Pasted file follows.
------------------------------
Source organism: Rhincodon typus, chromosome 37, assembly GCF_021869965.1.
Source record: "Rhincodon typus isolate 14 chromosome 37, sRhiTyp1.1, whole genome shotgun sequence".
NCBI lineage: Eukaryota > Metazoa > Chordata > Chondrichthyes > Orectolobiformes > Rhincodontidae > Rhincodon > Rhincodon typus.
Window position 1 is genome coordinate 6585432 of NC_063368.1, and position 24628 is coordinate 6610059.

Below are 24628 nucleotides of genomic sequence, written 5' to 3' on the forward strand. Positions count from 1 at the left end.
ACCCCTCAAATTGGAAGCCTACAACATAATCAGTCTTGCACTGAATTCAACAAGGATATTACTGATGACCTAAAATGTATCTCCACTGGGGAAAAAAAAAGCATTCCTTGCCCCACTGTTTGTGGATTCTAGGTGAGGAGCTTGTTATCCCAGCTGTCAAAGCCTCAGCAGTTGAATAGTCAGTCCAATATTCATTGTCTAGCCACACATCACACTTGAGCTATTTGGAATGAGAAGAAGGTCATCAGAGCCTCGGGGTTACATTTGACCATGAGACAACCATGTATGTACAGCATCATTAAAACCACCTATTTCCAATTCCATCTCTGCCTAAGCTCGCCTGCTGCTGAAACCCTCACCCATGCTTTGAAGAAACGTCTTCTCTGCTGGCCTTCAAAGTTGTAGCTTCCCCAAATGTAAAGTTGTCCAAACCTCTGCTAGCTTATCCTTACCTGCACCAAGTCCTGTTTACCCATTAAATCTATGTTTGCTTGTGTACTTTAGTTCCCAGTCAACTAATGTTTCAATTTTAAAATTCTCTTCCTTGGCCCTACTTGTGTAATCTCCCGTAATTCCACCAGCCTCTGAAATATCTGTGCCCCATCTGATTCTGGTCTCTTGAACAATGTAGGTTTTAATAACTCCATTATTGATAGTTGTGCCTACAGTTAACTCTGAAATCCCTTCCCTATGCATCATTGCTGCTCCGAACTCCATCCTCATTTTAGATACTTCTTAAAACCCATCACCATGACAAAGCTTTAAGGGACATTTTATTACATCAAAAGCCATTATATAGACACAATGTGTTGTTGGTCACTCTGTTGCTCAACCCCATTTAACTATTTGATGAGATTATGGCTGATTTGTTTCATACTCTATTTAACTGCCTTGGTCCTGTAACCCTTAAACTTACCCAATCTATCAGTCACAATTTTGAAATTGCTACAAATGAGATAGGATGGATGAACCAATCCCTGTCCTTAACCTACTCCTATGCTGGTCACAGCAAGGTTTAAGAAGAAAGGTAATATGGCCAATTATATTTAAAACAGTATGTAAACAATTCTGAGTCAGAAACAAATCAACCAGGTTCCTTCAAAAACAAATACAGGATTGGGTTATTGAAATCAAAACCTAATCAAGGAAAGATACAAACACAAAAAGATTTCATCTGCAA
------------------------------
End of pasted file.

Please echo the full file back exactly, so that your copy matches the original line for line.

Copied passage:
Source organism: Rhincodon typus, chromosome 37, assembly GCF_021869965.1.
Source record: "Rhincodon typus isolate 14 chromosome 37, sRhiTyp1.1, whole genome shotgun sequence".
NCBI lineage: Eukaryota > Metazoa > Chordata > Chondrichthyes > Orectolobiformes > Rhincodontidae > Rhincodon > Rhincodon typus.
Window position 1 is genome coordinate 6585432 of NC_063368.1, and position 24628 is coordinate 6610059.

Below are 24628 nucleotides of genomic sequence, written 5' to 3' on the forward strand. Positions count from 1 at the left end.
ACCCCTCAAATTGGAAGCCTACAACATAATCAGTCTTGCACTGAATTCAACAAGGATATTACTGATGACCTAAAATGTATCTCCACTGGGGAAAAAAAAAGCATTCCTTGCCCCACTGTTTGTGGATTCTAGGTGAGGAGCTTGTTATCCCAGCTGTCAAAGCCTCAGCAGTTGAATAGTCAGTCCAATATTCATTGTCTAGCCACACATCACACTTGAGCTATTTGGAATGAGAAGAAGGTCATCAGAGCCTCGGGGTTACATTTGACCATGAGACAACCATGTATGTACAGCATCATTAAAACCACCTATTTCCAATTCCATCTCTGCCTAAGCTCGCCTGCTGCTGAAACCCTCACCCATGCTTTGAAGAAACGTCTTCTCTGCTGGCCTTCAAAGTTGTAGCTTCCCCAAATGTAAAGTTGTCCAAACCTCTGCTAGCTTATCCTTACCTGCACCAAGTCCTGTTTACCCATTAAATCTATGTTTGCTTGTGTACTTTAGTTCCCAGTCAACTAATGTTTCAATTTTAAAATTCTCTTCCTTGGCCCTACTTGTGTAATCTCCCGTAATTCCACCAGCCTCTGAAATATCTGTGCCCCATCTGATTCTGGTCTCTTGAACAATGTAGGTTTTAATAACTCCATTATTGATAGTTGTGCCTACAGTTAACTCTGAAATCCCTTCCCTATGCATCATTGCTGCTCCGAACTCCATCCTCATTTTAGATACTTCTTAAAACCCATCACCATGACAAAGCTTTAAGGGACATTTTATTACATCAAAAGCCATTATATAGACACAATGTGTTGTTGGTCACTCTGTTGCTCAACCCCATTTAACTATTTGATGAGATTATGGCTGATTTGTTTCATACTCTATTTAACTGCCTTGGTCCTGTAACCCTTAAACTTACCCAATCTATCAGTCACAATTTTGAAATTGCTACAAATGAGATAGGATGGATGAACCAATCCCTGTCCTTAACCTACTCCTATGCTGGTCACAGCAAGGTTTAAGAAGAAAGGTAATATGGCCAATTATATTTAAAACAGTATGTAAACAATTCTGAGTCAGAAACAAATCAACCAGGTTCCTTCAAAAACAAATACAGGATTGGGTTATTGAAATCAAAACCTAATCAAGGAAAGATACAAACACAAAAAGATTTCATCTGCAA